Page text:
Supporting Israel’s displaced farmers

Leket Israel helps growers torn from their land by war

Israeli Farming  image
Leket Israel Field Coordinator Shay Shaygan distributing a credit card to a farmer from Southern Israel. (Photo credit: Leket Israel)

Uri Dorman has been concerned about the Hamas war's impact on farms near the Gaza and Lebanese borders.  

"All those farms are very close to the fence. We have basically built a great part of our northern agriculture on the fence [on the Lebanese border]," said Dorman, Secretary-General of the Israel Farmers Federation. "Most of it is what we call deciduous orchards-that's where we grow apples, pears, nectarines; there are also vineyards."  

The Israeli farming sector was one of the most severely impacted by October 7 and its aftermath. Families were abruptly displaced, facing uncertainty about their return, while grappling with property and crop damage alongside the psychological repercussions of the attacks. 

Before October 7, Israel's farms typically relied upon Thai and Palestinian laborers to work the farms, orchards, greenhouses, and packing plants. Now, the farms are facing staggering losses in production and manpower, since most of the Thai farmers fled Israel after the massacre. In addition, Israelis who might have filled the gaps have been called up for military reserve duty.  

"These days, it's a problem for an Israeli farmer to access their farm. The army orders them to stay away from the area, and notably one farmer was…killed by a Hezbollah rocket; there are shootings all the time and at farms [where] you can't be protected," Dorman said.  

He was referring to Eyal Uzan, a 54-year-old farmer and father of three. As he drove through his apple orchard near the Lebanese border last December, Hezbollah terrorists fired an anti-tank rocket at his vehicle.  

"With farming, there is seasonal work that is essential, and you can't pass on it…the northern farmers are in great trouble as they can't attend to it properly," Dorman explained. "Of course, there will be an effect on the next season-in the summer, we will see much tinier fruits, or it will be a significantly smaller harvest." 

Southern farms, and those along the Gaza border that supply 75% of the country's vegetables, suffered significant damage and losses from attacks, and restricted access to fields. Northern border farmers faced similar challenges, due to ongoing rocket attacks from Lebanon.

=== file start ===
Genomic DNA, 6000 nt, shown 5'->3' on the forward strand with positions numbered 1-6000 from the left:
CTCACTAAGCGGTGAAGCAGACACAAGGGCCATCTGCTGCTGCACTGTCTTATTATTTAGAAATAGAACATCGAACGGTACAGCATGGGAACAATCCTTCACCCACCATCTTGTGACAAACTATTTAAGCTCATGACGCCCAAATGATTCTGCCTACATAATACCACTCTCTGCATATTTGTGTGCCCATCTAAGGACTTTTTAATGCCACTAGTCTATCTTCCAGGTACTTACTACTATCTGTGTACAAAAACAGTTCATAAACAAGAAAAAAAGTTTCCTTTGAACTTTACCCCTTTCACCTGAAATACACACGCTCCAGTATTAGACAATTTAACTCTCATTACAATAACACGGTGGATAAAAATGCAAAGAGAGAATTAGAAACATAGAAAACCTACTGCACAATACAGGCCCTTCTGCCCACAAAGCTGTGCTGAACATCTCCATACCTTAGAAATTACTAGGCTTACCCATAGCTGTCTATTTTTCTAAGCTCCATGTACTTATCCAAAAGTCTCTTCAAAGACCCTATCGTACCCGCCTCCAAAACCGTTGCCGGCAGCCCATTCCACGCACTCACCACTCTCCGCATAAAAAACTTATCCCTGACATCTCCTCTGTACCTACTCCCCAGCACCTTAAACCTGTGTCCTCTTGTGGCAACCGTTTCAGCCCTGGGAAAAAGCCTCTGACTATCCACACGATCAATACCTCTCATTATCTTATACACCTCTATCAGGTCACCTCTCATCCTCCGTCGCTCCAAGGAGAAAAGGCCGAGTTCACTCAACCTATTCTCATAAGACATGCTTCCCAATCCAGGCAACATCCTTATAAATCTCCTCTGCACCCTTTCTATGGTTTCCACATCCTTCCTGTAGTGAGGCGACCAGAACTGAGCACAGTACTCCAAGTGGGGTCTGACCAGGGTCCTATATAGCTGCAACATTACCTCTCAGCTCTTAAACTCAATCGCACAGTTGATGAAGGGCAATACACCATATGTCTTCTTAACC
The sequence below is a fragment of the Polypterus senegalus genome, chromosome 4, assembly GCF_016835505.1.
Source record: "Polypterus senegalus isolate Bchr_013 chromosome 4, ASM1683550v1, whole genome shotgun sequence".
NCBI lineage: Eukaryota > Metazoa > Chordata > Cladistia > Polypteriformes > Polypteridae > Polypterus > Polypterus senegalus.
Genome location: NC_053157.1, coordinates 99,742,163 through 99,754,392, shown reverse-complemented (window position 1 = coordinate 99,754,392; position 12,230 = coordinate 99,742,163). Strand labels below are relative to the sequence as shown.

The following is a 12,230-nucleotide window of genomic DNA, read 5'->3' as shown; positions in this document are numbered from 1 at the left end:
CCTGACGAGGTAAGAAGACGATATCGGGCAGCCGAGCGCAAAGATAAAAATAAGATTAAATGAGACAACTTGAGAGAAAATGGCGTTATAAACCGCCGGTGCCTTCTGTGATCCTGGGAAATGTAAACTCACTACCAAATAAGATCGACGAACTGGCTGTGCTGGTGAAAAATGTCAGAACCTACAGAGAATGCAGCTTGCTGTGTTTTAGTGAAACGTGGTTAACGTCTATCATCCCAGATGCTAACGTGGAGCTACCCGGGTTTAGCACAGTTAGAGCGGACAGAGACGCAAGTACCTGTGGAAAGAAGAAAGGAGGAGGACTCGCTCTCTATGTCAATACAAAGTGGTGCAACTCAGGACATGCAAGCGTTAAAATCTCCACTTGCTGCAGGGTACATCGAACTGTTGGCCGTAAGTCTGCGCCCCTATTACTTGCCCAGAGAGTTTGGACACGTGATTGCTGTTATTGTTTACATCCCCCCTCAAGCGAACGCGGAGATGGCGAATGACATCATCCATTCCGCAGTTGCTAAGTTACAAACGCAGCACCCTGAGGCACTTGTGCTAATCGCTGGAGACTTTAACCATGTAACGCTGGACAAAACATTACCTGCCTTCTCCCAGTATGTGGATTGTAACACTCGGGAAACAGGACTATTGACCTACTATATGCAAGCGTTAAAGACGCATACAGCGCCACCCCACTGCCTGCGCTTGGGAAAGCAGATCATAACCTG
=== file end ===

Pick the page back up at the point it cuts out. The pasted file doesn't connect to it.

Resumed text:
With support from JUF, Leket Israel, the national food bank, aims to assist displaced farmers. The leading food rescue organization in Israel, it has provided farmers with credit cards for the purchase of basic provisions over a two-month period. In response to a lack of farmhands, Leket also recruited and helped transport tens of thousands of volunteers to southern farms, to help harvest the remaining crops. Recognizing the long recovery ahead, Leket launched farmer support programs. 

During a time of uncertainty and abandonment, immediate and unwavering support for farmers showed care and concern for the community. The Israeli farming community has been the largest donors of food to Leket Israel since its inception over 20 years ago. 

All this has farmers watching their life's work being destroyed by rocket fire and forced neglect, Dorman stressed. And while the government is providing the farmers with financial support, the reality is more complicated.  

"They don't want to lose their livelihood," he said. "Once you stop working the land, all the investment goes down the drain. This is not a matter of compensation; the plants don't care about the money. Once they don't get the proper treatment, they are gone."  

Leket's farm partners said they were not only grateful for the immediate financial assistance, but for the recognition of their suffering that the support demonstrated.  

Shlomo, a farmer from a moshav near the Gaza border, expressed deep gratitude for the assistance provided by JUF through Leket Israel, saying that the support was a lifeline for his family. "I don't have the words to describe how much these vouchers have saved us," he said. "My 70-year-old father cried, and said nobody has ever given him a gift of appreciation like this in his entire life. You're doing something amazing, A thousand times, thank you."  

Portions of this article originally ran on

Sveta Listratov reports for and Shira Woolf is a public relations and brand manager for the JUF Israel Office.


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